Knock-on effects of Travellers’ site at St Cyrus

Part of the area where house prices are being affected - not because of neighbours in the caravan site, but because of the area's being defined as a flood plain
Part of the area where house prices are being affected - not because of neighbours in the caravan site, but because of the area's being defined as a flood plain

Hasty action from SEPA has been blamed for a drop in residents’ property values on land near St Cyrus Nature Reserve, off the A92 beyond North Esk Bridge.

The travellers’ site that appeared without permission last year under the bridge is illegal; however the reason for the refusal of retrospective planning permission for the site has come as a nasty surprise for the many residents who live along the road leading to the nature reserve.

The plains and dunes at North Esk Bridge and Warburton are stunning, unspoiled and enjoyed by visitors from around the world but now it has been classified as a flood plain by SEPA and therefore unsuitable for construction, despite locals saying there is no previous record of flooding in the area.

This has had a knock-on effect for the owners of Steptoe’s Yard who have had planning permission refused for improvements including a cafe at the yard due to the risk of flooding.

Peter Harrison, the yard owner, said: “I’ve lived at Lower Warburton since 1960 and I’ve never seen a flood there. I used to own a lot of the land at Warburton and in 2003 the worst flood since 1827 saw it stay dry.”

Mr Harrison said a few years ago one neighbour had briefly redirected a stream that leads to the North Esk by opening up the bank but this only temporarily flooded the field where the travellers have now built their park.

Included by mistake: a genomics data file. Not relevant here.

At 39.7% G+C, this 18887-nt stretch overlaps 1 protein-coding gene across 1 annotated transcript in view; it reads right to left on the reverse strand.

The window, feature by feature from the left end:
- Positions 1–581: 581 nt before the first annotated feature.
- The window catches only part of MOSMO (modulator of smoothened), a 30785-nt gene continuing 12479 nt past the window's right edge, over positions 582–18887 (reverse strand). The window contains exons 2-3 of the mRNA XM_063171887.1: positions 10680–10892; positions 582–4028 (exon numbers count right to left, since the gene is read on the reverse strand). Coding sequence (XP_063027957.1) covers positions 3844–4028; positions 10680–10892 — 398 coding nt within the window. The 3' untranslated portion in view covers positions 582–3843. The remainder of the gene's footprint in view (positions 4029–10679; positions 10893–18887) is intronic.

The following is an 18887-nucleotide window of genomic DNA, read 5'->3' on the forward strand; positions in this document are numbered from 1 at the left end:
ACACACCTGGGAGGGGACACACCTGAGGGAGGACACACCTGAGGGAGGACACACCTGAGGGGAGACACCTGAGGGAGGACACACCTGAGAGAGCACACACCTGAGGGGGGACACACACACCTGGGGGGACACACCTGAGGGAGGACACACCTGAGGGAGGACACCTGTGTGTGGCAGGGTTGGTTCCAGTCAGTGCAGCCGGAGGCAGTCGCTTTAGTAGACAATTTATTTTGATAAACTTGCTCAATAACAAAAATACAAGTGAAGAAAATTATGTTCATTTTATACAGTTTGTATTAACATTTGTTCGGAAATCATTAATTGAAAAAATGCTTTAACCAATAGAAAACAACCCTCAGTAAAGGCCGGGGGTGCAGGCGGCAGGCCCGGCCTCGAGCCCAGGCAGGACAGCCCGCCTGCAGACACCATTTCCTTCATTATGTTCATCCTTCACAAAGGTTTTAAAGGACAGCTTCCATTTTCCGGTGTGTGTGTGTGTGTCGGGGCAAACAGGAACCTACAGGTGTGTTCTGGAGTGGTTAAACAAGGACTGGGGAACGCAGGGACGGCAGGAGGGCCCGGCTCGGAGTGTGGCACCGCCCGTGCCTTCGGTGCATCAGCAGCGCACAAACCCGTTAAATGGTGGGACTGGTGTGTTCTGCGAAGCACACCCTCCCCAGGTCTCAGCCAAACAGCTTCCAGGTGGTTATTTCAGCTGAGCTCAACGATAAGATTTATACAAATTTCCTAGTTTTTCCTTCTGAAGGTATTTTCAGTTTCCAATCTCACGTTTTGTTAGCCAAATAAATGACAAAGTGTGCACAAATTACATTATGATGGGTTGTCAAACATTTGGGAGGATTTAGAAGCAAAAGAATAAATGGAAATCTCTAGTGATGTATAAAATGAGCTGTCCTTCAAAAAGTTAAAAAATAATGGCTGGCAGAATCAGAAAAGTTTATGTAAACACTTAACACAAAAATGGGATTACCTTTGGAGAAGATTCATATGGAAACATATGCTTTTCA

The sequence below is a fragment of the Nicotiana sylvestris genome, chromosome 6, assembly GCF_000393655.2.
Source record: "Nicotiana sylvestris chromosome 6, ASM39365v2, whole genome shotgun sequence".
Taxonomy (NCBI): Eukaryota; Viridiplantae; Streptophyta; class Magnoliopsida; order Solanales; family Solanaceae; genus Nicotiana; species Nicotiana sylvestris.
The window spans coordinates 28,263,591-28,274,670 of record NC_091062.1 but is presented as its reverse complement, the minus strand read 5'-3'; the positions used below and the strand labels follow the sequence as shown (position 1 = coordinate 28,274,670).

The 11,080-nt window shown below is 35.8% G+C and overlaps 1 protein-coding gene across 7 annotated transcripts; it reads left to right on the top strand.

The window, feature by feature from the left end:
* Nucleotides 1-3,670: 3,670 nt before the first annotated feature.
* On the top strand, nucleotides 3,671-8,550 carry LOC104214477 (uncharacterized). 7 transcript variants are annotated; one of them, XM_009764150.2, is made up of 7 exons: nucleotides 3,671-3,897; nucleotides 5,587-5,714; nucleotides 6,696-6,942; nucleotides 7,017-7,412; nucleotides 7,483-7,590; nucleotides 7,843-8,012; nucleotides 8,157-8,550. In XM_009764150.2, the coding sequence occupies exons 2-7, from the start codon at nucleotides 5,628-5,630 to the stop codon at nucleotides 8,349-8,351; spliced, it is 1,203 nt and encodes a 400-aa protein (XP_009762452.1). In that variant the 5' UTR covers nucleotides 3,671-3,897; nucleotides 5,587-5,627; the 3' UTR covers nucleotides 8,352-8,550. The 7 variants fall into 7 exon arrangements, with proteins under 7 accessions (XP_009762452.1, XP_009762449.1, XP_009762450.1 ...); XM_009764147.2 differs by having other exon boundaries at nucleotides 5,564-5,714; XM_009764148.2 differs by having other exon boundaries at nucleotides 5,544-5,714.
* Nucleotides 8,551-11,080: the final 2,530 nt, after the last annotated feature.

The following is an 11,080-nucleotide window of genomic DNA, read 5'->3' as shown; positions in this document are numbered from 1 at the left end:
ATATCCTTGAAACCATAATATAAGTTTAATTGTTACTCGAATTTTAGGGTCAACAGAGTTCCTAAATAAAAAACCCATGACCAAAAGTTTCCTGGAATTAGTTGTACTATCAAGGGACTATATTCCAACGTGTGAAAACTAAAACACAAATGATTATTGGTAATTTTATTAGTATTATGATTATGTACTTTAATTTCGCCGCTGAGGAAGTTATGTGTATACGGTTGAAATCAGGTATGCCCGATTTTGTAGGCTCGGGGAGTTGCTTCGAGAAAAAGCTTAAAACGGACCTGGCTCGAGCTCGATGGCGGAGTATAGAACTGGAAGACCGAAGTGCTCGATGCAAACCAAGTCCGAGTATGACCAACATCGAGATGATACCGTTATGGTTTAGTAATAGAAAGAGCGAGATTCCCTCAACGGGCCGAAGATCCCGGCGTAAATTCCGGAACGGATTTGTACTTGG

He said no other flooding had reached the area, which is well away from the main course of the river.

Mr Harrison is annoyed that his and his neighbours’ premises have now seen a 30 per cent drop in valuation following a hike in insurance premiums in light of the SEPA report.

He is angry that there may have be a hidden agenda for classifying the area as such and was keen to point out that only three months before his cafe permission was turned down, he had been given the green light with a one-in-three-hundred-year flood risk approval report from SEPA.

This was before the travellers set up their site with lighting, and surfaced the whole area.

He had been told there was no risk to his property and planners were moving towards granting permission for the cafe until the new revised report came from SEPA.

Mr Harrison said Aberdeenshire Council is using flooding as an excuse to get the travellers out of the area, he added there was never any trouble from the travellers. The SNH wildlife visitors’ centre next to Steptoe yard is still open for business.

The Review attempted to contact residents of the travellers’ site, but without response.